The More Who Die, the Less We Care

THE IRRATIONAL ECONOMIST: DECISION MAKING IN A DANGEROUS WORLD, E. Michel-Kerjan, P. Slovic, eds., Public Affairs Press, 2009

Posted: 12 Mar 2010

See all articles by Paul Slovic

Paul Slovic

Decision Research; University of Oregon - Department of Psychology

Date Written: 2010

Abstract

A defining element of catastrophes is the magnitude of their harmful consequences. To help society prevent or mitigate damage from catastrophes, immense effort and technological sophistication are often employed to assess and communicate the size and scope of potential or actual losses. This effort assumes that people can understand the resulting numbers and act on them appropriately.

However, recent behavioral research casts doubt on this fundamental assumption. Many people do not understand large numbers. Indeed, large numbers have been found to lack meaning and to be underweighted in decisions unless they convey affect (feeling). As a result, there is a paradox that rational models of decision making fail to represent. On the one hand, we respond strongly to aid a single individual in need. On the other hand, we often fail to prevent mass tragedies such as genocide or take appropriate measures to reduce potential losses from natural disasters. This might seem irrational but I think this occurs, in part, because as numbers get larger and larger, we become insensitive; numbers fail to trigger the emotion or feeling necessary to motivate action.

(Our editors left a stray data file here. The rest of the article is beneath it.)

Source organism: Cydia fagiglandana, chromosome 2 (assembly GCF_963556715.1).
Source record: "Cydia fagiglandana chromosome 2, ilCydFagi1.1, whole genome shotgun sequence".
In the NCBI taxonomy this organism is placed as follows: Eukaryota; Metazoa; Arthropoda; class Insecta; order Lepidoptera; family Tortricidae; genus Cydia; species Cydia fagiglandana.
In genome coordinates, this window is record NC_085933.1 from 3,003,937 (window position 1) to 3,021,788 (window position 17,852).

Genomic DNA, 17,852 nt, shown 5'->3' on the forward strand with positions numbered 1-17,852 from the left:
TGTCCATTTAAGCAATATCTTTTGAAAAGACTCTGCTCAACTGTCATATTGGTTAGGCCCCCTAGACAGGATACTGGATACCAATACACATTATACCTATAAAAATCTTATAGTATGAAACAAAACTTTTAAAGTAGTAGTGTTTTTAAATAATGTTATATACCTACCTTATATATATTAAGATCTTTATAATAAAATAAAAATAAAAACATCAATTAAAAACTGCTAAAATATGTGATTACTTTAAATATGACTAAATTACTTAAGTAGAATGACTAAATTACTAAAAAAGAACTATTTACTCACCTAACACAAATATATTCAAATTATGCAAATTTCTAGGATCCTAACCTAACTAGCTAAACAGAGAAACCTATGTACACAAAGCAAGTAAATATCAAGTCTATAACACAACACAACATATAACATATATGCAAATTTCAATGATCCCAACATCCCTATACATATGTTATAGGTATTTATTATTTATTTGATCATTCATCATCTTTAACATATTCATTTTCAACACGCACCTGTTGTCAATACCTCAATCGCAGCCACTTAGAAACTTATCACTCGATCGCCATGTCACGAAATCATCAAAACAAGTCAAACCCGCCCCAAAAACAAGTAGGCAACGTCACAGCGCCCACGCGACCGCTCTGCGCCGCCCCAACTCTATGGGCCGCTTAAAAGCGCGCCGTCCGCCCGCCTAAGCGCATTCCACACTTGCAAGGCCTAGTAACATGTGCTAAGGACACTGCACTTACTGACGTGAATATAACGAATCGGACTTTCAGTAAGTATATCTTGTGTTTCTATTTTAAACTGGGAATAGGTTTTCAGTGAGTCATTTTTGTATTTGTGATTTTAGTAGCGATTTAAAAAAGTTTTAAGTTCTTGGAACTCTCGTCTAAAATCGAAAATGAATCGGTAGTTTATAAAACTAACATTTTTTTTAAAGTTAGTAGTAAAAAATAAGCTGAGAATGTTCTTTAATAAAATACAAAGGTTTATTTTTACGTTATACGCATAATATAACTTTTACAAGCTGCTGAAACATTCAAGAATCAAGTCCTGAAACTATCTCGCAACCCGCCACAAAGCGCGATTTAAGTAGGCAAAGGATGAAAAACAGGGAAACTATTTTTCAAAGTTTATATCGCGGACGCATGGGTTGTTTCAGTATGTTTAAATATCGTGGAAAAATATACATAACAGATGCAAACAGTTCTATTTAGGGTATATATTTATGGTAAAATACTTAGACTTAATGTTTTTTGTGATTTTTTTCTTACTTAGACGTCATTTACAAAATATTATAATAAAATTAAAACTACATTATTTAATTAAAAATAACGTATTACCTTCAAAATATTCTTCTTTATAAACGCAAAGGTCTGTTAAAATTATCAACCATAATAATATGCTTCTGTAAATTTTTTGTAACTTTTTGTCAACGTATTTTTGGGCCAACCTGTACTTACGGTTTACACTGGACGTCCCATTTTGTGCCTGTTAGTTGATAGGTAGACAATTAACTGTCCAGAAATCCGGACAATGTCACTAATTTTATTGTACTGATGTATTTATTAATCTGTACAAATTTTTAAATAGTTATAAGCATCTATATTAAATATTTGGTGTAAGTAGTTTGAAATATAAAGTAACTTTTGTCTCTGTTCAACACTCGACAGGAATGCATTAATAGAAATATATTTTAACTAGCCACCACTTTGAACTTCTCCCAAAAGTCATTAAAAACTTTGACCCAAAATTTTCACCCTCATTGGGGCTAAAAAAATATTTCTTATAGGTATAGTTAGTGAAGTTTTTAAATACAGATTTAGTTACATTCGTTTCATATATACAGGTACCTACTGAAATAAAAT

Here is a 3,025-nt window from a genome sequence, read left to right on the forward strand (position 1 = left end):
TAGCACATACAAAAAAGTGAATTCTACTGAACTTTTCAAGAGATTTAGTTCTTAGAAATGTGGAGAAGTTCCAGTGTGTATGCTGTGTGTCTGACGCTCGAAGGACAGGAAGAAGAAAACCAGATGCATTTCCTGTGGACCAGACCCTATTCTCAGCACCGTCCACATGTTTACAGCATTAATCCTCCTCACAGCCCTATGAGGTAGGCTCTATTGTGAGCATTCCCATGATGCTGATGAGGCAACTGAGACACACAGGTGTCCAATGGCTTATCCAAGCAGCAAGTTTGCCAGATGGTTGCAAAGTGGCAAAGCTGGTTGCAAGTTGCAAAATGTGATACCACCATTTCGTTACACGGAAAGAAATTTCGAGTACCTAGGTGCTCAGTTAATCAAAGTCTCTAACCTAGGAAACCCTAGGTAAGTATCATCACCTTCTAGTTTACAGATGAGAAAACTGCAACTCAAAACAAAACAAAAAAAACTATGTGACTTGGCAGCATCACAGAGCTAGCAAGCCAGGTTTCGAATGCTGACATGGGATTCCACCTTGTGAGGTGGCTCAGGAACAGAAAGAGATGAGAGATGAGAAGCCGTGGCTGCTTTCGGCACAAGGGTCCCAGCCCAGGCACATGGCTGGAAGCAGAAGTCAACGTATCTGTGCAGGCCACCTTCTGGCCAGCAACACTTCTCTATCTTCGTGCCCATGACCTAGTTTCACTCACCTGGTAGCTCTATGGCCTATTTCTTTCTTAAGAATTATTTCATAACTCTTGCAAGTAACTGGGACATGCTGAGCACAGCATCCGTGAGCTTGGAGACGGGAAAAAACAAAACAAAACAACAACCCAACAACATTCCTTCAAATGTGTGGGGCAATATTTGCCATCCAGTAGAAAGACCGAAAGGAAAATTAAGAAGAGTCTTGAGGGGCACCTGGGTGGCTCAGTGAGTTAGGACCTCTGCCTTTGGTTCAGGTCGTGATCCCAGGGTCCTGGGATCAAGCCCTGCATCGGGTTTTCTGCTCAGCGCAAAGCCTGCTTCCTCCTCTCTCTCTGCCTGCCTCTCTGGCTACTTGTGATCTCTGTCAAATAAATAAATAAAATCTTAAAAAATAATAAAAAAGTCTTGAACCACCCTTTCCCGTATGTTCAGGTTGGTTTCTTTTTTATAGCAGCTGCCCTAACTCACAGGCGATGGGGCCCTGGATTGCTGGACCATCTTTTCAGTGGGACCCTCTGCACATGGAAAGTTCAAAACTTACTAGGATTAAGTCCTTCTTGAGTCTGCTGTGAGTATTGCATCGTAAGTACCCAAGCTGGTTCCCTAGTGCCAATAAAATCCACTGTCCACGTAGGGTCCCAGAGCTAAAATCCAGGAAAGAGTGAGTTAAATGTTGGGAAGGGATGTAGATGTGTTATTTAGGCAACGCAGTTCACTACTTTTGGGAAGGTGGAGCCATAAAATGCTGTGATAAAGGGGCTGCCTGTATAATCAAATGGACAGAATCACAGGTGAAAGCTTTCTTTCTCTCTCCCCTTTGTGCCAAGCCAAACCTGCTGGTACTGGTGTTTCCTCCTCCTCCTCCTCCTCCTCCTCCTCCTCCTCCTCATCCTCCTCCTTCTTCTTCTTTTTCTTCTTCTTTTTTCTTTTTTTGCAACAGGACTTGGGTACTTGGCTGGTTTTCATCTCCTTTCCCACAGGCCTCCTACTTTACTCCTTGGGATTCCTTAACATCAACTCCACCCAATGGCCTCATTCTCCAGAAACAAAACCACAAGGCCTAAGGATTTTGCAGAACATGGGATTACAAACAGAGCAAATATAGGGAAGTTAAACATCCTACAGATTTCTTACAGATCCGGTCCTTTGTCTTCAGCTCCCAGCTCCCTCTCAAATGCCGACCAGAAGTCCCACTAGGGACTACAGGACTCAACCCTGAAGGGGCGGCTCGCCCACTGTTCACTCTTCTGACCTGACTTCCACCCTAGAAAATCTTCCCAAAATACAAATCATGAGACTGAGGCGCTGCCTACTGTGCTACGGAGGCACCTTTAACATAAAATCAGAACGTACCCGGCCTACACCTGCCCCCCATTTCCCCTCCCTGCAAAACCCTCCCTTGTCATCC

I shall address this problem of insensitivity to mass tragedy by identifying certain circumstances in which it compromises the rationality of our actions and by pointing briefly to strategies that might lessen or overcome this problem.

Keywords: Affect, Darfur, genocide, psychophysical model, collapse of compassion, moral intuition, numeracy

Suggested Citation

Slovic, Paul, The More Who Die, the Less We Care (2010). THE IRRATIONAL ECONOMIST: DECISION MAKING IN A DANGEROUS WORLD, E. Michel-Kerjan, P. Slovic, eds., Public Affairs Press, 2009. Available at SSRN: https://ssrn.com/abstract=1567223

Paul Slovic (Contact Author)

Decision Research ( email )

1201 Oak Street, Suite 200
Eugene, OR 97401
United States
541-485-2400 (Phone)
541-485-2403 (Fax)

HOME PAGE: http://www.decisionresearch.org

University of Oregon - Department of Psychology ( email )

Eugene, OR 97403
United States
541-485-2400 (Phone)

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